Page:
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BREAKING: Ogun tribunal dismisses labour party’s petition



Abiola’s immortalisation: Buhari has restored dashed hope — Abiodun

The Ogun State Governorship Election Tribunal sitting in Abeokuta on Friday struck out the petition by the Labour Party challenging the victory of Governor Dapo Abiodun. The Labour party had gone to the tribunal to challenge the Independent National Electoral Commission, INEC, for alleged unlawful exclusion of the Party’s candidate from contesting during the last Governorship election in the State.

The tribunal also awarded a Five Hundred Thousand Naira compensatory fine against the Labour Party, to be paid to Governor Abiodun. The tribunal predicated its judgement on the absence of the petitioner in court and neither was it represented by any counsel. Reacting to the news, the State Governor, Prince Dapo Abiodun, declared that “the people spoke with their votes on March 9 and today the Tribunal confirmed it. That is democracy at work. So, I believe that puts an end to the petition and we pray that petition will rest in perfect peace.

“Now, we expect all political parties and other purpose-driven stakeholders to join hands with us to build our future together. ” Speaking with newsmen after the judgement, Prof Taiwo Osipitan, SAN, the lead counsel to Governor Dapo Abiodun, said the petitioner had based “their argument for nonappearance on a letter written to the Court of Appeal asking for the case to be transferred which was rejected by the Tribunal.”

Osipitan had prayed the court to dismiss the petition due to the absence of the petitioner as enshrined in the nation’s law that when a petitioner and its counsel failed to appear in court, such a petition should be dismissed, which was later agreed upon by the tribunal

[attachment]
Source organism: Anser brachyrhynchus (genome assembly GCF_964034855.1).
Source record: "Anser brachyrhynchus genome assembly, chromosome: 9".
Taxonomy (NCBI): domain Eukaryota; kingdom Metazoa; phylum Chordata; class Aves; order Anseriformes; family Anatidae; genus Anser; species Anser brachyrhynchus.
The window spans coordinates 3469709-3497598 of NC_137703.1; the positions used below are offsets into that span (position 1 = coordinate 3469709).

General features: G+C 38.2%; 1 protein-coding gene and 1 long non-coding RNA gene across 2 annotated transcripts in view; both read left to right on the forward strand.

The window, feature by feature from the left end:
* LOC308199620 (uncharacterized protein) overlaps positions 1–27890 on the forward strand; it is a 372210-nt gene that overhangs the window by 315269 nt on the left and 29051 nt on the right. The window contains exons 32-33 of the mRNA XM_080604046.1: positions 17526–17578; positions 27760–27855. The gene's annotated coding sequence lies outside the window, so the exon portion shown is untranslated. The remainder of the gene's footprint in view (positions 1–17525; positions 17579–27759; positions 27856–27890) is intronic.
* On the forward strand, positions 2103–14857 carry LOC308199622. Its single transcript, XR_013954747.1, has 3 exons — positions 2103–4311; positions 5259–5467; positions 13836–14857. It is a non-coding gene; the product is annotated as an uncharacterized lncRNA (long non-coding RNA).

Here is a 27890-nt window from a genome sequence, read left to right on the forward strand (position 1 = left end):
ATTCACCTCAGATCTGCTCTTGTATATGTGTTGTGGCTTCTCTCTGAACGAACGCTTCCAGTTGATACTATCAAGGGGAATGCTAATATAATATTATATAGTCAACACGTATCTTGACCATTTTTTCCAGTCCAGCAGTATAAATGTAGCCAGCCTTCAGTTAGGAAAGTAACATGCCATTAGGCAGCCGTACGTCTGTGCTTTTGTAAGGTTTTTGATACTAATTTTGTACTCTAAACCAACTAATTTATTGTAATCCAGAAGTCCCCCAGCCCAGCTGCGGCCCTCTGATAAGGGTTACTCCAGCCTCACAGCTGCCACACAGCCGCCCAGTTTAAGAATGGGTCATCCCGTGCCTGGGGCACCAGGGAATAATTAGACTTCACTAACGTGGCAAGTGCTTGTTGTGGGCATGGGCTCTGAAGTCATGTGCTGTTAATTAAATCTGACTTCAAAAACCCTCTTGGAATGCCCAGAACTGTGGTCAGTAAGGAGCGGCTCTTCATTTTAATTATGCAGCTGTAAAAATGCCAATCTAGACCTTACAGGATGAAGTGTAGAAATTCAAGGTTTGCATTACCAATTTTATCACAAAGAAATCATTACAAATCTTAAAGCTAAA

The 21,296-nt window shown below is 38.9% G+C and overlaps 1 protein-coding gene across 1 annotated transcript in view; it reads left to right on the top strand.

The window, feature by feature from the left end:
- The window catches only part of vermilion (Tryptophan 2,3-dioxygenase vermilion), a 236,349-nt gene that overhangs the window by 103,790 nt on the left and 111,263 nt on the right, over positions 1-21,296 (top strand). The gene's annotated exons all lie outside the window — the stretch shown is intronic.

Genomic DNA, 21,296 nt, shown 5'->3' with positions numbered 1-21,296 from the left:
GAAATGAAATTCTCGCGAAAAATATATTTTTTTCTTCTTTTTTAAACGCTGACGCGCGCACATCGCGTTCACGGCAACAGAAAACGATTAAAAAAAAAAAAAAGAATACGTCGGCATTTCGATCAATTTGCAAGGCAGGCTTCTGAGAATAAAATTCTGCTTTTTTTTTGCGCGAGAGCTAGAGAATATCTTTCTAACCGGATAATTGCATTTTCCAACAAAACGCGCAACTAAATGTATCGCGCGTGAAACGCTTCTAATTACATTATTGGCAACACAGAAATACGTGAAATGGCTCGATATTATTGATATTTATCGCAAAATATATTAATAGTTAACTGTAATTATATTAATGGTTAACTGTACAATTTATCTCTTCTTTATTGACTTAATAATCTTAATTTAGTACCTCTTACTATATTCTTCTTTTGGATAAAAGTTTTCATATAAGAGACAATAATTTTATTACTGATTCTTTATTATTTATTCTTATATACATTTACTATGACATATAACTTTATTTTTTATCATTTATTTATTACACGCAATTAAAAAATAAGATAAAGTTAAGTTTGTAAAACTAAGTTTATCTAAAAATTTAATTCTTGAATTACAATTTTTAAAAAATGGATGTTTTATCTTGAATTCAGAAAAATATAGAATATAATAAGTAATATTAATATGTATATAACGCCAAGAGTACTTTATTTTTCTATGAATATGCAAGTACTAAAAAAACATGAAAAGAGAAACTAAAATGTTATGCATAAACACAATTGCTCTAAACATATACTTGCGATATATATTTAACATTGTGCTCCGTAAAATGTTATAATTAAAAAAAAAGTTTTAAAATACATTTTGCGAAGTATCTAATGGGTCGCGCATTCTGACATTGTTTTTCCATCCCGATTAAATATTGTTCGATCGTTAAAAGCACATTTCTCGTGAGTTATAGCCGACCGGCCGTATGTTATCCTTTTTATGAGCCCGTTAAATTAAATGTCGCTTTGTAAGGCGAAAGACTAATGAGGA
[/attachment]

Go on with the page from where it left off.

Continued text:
Said he: “We joined issues with them that they have no candidates so to say or that the nominations of the candidate were not lawful and therefore INEC was right in not listing their candidateas for the election. But, after we had filed all our papers, today (Friday) was fixed for the hearing, for the case to commence. Neither the petitioner, that is, the candidate of the Party, nor their counsel was in court.

“They predicated their absence on a letter they wrote to the president of the court of appeal, asking for the case to be transferred. We felt that is not a reason why they should not be in court at all, that even if they have any issues, they should come to court and say it out loud and clear.

“At any rate, we looked at the provisions of the law that say that when a case is fixed for hearing and the petitioner is not in court, then we as respondents are entitled to judgement dismissing the case and once it is dismissed, there is no room for it to be re-listed. “So we invoked that provision and applied to the tribunal that the petition be dismissed for want of diligent persecution because they were absent in court.”



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